HTML5 ping tracking – Firefox will enable it by default:
– HTML5 ping attributes can be used to track people if they click a link (<a href=… ping=…>) by sending POST requests to an arbitrary amount of hosts
– Steve Gibson talked about it in Security Now 709: https://mastodon.at/@infosechandbook/101899819296611698
– ping is enabled in Chrome, Opera, Edge, Safari by default
@infosechandbook Now I understand why Waterfox exists. What the hell is wrong with Mozilla?
There is a difference between the host the link points to being part of the tracking network, and my browser talking to a third-party website on its own.
It can still be disabled in about:config, but this should never be enabled to begin with, and I don't trust Mozilla with keeping it configurable in the future.
@captainepoch @Sturmflut @infosechandbook I like that Mozilla actually cares about privacy, not merely about *looking* like they care. Blocking of ping looks good, but is bad for actual privacy. Mozilla here is brave enough to take the heat from people who don't understand how link tracking works already, to make an actual improvement.
> HTML5 ping tracking – Firefox will enable it by default:
I started out *very* skeptical of this move but, after reading the link you provided, have to admit that their logic makes sense: given that the overwhelming majority of sites that want this info currently track it in JS, letting them track the same data with an HTML attribute would reduce page bloat without changing privacy.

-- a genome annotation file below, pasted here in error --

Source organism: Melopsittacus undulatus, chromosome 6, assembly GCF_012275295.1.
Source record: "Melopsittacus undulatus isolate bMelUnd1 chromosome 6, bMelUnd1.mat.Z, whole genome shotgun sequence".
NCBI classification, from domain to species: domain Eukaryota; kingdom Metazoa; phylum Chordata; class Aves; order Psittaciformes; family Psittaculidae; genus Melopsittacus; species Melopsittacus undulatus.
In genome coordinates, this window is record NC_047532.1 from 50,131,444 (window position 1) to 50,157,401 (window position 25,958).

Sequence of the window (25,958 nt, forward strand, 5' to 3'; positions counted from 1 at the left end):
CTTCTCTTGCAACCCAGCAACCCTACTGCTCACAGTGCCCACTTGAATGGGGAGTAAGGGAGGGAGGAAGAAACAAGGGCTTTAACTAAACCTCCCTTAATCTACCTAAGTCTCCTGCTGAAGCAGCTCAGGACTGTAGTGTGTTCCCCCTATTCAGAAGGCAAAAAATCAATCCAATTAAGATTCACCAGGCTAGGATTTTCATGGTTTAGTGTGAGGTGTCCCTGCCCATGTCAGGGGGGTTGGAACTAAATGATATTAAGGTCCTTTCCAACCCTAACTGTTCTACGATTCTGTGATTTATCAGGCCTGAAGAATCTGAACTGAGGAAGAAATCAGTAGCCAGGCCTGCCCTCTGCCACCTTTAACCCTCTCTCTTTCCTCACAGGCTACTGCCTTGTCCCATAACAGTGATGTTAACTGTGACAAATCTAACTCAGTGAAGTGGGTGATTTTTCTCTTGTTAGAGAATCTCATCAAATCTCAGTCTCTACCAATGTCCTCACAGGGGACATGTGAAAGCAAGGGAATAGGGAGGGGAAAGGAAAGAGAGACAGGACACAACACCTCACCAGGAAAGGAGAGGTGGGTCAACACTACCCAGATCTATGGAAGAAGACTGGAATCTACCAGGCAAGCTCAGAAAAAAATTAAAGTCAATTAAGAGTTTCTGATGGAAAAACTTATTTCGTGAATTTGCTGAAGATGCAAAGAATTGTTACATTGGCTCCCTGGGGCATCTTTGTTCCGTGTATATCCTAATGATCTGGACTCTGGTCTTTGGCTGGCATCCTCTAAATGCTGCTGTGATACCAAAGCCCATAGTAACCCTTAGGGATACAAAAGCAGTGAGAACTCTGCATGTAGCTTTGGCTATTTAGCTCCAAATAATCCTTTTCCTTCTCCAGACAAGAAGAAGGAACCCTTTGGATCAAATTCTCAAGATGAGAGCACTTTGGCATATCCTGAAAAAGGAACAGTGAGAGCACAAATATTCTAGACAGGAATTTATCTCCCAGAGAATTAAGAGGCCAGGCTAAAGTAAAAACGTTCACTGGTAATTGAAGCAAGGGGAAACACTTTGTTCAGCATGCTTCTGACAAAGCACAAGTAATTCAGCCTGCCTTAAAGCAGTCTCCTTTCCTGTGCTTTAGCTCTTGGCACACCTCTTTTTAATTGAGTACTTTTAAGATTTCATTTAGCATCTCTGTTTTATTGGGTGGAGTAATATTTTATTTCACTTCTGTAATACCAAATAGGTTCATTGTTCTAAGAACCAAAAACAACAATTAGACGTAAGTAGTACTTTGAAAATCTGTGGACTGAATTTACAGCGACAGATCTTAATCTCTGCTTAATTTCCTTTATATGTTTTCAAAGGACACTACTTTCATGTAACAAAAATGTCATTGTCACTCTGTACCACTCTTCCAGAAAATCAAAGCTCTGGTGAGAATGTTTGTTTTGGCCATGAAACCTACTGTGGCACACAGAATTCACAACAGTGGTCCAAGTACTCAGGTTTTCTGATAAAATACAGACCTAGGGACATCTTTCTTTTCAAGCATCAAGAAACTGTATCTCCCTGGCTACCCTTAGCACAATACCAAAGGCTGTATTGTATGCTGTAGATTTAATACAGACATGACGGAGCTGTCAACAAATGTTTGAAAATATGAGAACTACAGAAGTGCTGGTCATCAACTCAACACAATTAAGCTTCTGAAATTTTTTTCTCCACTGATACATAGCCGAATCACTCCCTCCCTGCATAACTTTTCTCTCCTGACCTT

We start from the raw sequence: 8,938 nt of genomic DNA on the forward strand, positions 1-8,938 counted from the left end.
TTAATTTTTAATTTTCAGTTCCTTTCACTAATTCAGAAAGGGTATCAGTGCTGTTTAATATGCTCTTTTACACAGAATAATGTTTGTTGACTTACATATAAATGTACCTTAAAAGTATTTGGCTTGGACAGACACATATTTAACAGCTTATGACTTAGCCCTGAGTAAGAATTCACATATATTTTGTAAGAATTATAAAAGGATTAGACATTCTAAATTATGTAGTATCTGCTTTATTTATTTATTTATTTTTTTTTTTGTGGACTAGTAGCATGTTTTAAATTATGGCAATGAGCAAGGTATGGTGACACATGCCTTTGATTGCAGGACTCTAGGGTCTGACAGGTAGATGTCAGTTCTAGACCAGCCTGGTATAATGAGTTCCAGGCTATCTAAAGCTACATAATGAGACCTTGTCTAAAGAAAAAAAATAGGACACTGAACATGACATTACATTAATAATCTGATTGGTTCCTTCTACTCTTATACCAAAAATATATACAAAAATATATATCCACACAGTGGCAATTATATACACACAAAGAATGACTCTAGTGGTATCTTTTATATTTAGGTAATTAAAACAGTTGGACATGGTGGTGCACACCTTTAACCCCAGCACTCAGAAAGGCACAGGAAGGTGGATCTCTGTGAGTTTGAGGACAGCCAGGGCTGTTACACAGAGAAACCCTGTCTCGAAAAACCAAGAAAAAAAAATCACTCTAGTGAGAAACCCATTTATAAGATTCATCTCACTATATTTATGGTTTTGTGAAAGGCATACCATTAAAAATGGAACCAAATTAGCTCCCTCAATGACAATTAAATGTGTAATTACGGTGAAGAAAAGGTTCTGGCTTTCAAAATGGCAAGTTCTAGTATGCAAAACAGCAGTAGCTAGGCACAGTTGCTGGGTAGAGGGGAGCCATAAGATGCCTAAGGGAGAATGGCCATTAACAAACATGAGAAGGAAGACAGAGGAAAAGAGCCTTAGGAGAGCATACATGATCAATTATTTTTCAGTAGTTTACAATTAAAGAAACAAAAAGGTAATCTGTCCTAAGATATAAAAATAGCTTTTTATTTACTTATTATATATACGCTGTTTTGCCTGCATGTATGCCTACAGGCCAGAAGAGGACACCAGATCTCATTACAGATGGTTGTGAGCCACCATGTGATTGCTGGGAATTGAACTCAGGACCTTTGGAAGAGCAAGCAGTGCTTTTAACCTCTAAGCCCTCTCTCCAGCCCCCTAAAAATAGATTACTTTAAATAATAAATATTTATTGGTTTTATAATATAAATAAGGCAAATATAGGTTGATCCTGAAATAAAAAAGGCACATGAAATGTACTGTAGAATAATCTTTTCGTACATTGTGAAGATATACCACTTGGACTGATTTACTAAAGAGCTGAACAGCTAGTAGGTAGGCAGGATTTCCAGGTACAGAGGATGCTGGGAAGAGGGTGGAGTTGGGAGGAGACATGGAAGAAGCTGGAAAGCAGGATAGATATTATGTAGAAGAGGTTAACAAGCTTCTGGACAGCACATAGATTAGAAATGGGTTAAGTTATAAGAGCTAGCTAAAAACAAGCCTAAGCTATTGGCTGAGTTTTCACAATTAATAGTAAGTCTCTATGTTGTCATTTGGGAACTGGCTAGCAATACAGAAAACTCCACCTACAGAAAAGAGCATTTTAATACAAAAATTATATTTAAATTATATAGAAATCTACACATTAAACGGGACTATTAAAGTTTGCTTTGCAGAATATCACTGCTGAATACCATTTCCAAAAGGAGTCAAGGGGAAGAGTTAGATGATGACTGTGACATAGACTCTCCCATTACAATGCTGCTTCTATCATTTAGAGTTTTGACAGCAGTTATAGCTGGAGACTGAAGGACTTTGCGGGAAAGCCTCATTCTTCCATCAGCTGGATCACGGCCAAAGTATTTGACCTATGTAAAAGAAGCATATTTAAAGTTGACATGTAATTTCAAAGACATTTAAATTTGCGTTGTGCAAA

That said, I hope that they keep a way to turn it off for people who disable JS
@allo "The popular content blocker uBlock Origin blocks pings by default as well, and it is available for Firefox, Chrome, and other browsers."
The problem is not on the technology but the use of it. It's on the webmaster side. Why they don't care about their customer's privacy? Why customers don't care about it too and still accept Google terms of service.
We should emphasize good websites and discard the others.
@infosechandbook This is a very good news! Neutral for privacy, increase in transparency, and win for performance.
@infosechandbook I know you're all guilty of reading books unauditably! You should have written your name and date on each page at the bottom so the authorities can properly ensure our safety.
can a vpn counter this ?
Should the common man start using counter-espionnage tactics to maintain dignity and privacy ?
The purpose of VPNs isn't privacy in the first place. So, no, it is very unlikely that a VPN provider changes anything in this scenario (except your IP address).
You can try to block it by using addons, however, as always companies will come up with another tracking technique.
@infosechandbook we'll all end up using NetSurf soon…
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